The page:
National Geographic : 1896 Mar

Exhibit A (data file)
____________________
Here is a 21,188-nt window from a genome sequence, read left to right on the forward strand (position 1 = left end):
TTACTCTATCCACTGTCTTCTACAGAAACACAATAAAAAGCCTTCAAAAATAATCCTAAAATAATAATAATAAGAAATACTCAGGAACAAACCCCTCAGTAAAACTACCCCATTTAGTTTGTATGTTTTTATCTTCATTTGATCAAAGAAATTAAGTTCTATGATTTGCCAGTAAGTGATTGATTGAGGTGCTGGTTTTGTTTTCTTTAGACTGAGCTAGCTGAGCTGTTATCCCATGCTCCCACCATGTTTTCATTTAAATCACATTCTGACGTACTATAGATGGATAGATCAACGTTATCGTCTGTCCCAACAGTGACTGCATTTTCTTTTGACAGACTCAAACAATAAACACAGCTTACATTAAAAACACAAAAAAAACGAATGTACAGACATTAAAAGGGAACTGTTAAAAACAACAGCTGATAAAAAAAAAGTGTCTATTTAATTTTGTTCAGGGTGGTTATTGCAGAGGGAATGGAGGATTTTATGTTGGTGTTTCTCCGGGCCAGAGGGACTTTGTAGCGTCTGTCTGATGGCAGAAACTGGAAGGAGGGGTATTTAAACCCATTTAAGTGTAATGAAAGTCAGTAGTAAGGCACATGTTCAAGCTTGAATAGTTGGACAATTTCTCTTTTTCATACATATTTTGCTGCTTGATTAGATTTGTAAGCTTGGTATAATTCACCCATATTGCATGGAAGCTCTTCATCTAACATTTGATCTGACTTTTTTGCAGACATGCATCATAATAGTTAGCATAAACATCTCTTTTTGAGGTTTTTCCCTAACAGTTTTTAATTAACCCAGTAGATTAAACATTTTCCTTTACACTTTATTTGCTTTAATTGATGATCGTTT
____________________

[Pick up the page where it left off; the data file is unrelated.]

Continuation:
96 THE SO-CALLED "JEANNETTE RELICS" which was sent some time before the starting of Nansen's latest expedition. Baron Nordenskiild was also informed some time before Nansen sailed, so that there is no doubt that Nansen was cognizant of the fact that the authenticity of the relics was seri ously questioned. He had previously admitted as much in his paper above cited, but did not on that account relax his faith in them. Conclusions.-Itis evident that the proof that the relics were the result of a hoax is not complete, and, in the nature of things, unless the parties actually concerned shall admit it, is never likely to be completed. Each person will form his own opinion from the data submitted. I have spent some ten years of my life at sea, nearly half of the time in command of a United States surveying vessel, and I am quite aware of the nature of sailor men and sailors' evidence. Dr Bessels was for years my inti mate and valued friend and associate, and in all our intercourse nothing ever occurred to lead me to doubt his earnest endeavor to get at the truth of this matter. My own conclusions are, first, that the relics were not authentic, and, second, that they were probably due to a hoax, as stated above. In support of the first conclusion, beside the data given, the probability that De Long himself would be writing out receipts for stores is very small. There has been since 1848 an average of two or three ships a year lost in the ice north of Bering strait, and in the vicinity of the point where the Jeannette entered the pack. Not a single relic of all the enormous fleet of over one hundred wrecks has ever been identified on the Greenland coast, where wood has always been of the greatest value. Driftwood from northern rivers is cast up on the Greenland coast more or less every year, but there is no evidence that it comes from points east of Nova Zembla. It is not impossible that some of it does, but it cannot be proved. Some twenty-odd years ago a throwing-stick, of the pattern used at Port Clarence, near Bering strait, came ashore on the coast of Greenland, near Godhaab, and was presented to the museum at Christiania by Dr Rink.* When one remembers how the crews of whaleships collect curios which they carry to all parts of the world, and which are often thrown away or lost in the most un expected places, the certainty that this stick drifted from Port Clarence, a distance of not less than 4,000 miles, is evidently not to be taken for granted. I have received from lagoons on the * Cf. Geog. Tidskr., ix, No. 4, pp. 75-6, Copenhagen, 1887.